Also included is Leighton’s magnificent lunette, Cupid and Doves (estimate: £120,000-180,000), the centre-piece which hung in the drawing room above the fireplace in the Cadogan Square apartment. Pre-Raphaelite Sir Edward Burne-Jones is represented by Philomela (estimate: £70,000-100,000) which once belonged to Ruskin and The Blessed Damozel (estimate: £80,000-120,000).

The Orientalists in the collection are highlighted by the Victorian artist John Frederick Lewis’ A Seated Arab (estimate: £200,000-300,000) which appears at auction for the first time. The Scottish school is represented by Arthur Melville’s, After the theatre (estimate: £60,000-100,000) and further works by Millais, Alma Tadema and Joseph Southell.

Furniture & Works of Art
The couple had a particular taste for exotic timber and rare examples of English, Italian and Colonial cabinet-making. The furniture includes a superb example of English cabinetmaking: a pair of George III sycamore bowfront chests, from Hinton House in Somerset (estimate: £50,000-80,000). The topographical theme is echoed in a magnificent Italian 17th century ivory inlaid ebony table top, attributed to Gian Battista de Curtis and Jacob Fiamengo, depicting views of cities including Rome, Paris, Mexico City and Seville (estimate: £50,000-80,000). Epitomising the height of Royal Victorian luxury is a Victorian mother-of-pearl mounted walnut dressing-table (estimate: £10,000-15,000), which belonged to HRH The Princess Royal, Countess of Harewood and a Regency satinwood and ebonised inlaid four-tier étagere (estimate: £12,000-18,000), recorded at Windsor Castle during Queen Victoria’s reign.

The neo-classical furniture is led by a sensational pair of Turinese marquetry commodes by Ignazio Ravelli, 1791 (estimate: £180,000-250,000) and a pair of Baltic steel and rock-crystal chandeliers, 19th century (estimate: £30,000-50,000). An important pair of Viennese neo-classical ormolu four-light candelabra, last quarter 18th century (estimate: £30,000-50,000) and a pair of Italian ormolu wall-lights, attributed to Giocondo Albertolli, (estimate: £50,000-80,000), commissioned by Ferdinand Hapsburg in the 1770s, offer a strong contrast to a delicate marquetry portrait of Eugene of Savoy from the workshop of Luigi Prinotto (estimate: £15,000-25,000). The collection also includes a group of four Italian white marble busts, emblematic of the seasons, from the workshop of Giovanni Maria Benzoni (estimate: £30,000-50,000).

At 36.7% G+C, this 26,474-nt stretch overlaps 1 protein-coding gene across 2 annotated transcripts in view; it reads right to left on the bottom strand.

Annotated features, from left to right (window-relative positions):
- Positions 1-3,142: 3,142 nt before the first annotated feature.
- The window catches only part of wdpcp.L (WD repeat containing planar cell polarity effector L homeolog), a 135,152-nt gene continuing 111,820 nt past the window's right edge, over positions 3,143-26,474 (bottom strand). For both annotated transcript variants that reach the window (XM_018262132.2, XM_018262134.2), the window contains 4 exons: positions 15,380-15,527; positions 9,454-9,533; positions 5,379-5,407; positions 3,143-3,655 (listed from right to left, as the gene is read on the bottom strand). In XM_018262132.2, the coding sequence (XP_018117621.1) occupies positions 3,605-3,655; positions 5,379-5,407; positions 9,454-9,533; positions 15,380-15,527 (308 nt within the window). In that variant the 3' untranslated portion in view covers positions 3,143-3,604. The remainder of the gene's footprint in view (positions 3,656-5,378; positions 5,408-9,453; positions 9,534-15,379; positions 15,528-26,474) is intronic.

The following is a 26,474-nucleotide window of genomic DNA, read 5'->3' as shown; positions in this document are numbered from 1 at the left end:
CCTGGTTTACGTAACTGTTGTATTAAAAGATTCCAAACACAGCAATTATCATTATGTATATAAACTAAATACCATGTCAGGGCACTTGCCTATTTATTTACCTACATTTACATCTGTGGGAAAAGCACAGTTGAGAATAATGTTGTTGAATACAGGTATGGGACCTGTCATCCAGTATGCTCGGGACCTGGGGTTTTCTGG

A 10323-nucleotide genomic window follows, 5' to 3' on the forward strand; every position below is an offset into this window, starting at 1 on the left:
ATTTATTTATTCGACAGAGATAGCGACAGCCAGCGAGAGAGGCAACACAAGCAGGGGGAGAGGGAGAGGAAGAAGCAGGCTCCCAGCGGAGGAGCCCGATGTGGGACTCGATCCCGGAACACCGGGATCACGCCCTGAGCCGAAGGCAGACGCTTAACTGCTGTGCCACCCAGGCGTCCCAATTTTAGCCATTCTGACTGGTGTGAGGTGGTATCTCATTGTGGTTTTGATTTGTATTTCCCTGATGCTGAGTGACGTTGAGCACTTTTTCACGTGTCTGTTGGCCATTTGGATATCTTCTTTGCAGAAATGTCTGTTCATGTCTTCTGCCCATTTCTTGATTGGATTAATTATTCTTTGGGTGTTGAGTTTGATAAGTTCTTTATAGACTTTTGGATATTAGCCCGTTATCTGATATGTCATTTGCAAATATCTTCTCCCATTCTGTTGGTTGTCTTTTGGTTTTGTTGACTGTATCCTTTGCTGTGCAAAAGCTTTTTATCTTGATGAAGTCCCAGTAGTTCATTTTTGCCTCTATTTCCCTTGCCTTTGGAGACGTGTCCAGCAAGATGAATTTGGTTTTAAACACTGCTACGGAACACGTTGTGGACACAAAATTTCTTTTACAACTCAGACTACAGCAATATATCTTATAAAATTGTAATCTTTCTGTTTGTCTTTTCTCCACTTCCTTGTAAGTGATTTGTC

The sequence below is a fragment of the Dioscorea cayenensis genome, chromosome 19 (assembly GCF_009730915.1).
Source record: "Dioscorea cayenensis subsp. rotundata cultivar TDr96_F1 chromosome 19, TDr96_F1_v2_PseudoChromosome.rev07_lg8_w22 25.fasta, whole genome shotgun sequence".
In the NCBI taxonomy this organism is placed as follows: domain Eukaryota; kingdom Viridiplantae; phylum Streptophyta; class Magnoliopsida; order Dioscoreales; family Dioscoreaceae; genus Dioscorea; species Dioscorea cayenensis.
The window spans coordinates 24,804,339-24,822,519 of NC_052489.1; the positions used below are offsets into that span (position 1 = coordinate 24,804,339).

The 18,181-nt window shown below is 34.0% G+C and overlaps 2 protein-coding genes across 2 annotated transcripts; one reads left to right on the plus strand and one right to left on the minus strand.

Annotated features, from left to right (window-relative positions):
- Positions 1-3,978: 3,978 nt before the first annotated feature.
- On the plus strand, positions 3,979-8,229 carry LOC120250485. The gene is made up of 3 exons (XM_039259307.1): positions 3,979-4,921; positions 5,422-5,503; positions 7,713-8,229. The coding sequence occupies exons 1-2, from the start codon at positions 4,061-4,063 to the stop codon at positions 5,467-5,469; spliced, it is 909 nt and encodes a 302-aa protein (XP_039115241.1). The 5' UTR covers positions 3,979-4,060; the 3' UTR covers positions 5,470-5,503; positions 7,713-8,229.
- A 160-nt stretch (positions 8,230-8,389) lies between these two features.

Decorative Arts The sale will feature a selection of French and Austrian Art Nouveau art glass from the Fin de Siècle. Particularly notable examples include artistic-hand carved and cameo glass masterworks from seminal designers such as Emile Galle, Daum and Almaric Walter (estimates range from £200 to £20,000). The highlight of this section is an Emile Galle vase internally decorated with gold and silver foils and wheel-carved with a willow branch and catkin design (estimate: £15,000-20,000). In addition, there are a number of examples of iridescent glass vases from the Austrian factory Loetz and Tiffany & Co (estimates range from £300 to £2,000).

Silver & Objects
This love of design is also reflected in the silver collection. A pair of timeless George III silver candelabra, by Wakelin and Taylor (estimate: £40,000-60,000) are complimented by a selection of items from the design studios of Christopher Dresser (estimates range from £100 to £1000). Completing this remarkable collection is a selection of works by English, Italian, French and Danish silversmiths (estimates range from £100 to £60,000). Amongst the more whimsical objects is a pair of 18th century Indian mother-of-pearl and snail shell powder flasks (estimate: £6,000-9,000) and a mid 19th century north Italian mother-of-pearl and gold inlaid truffle slicer (estimate: £700-1,000).

A small selection of items from this collection will be sold in the Old Master Pictures sale in Milan on the 28 November 2007 at the Palazzo Clerici.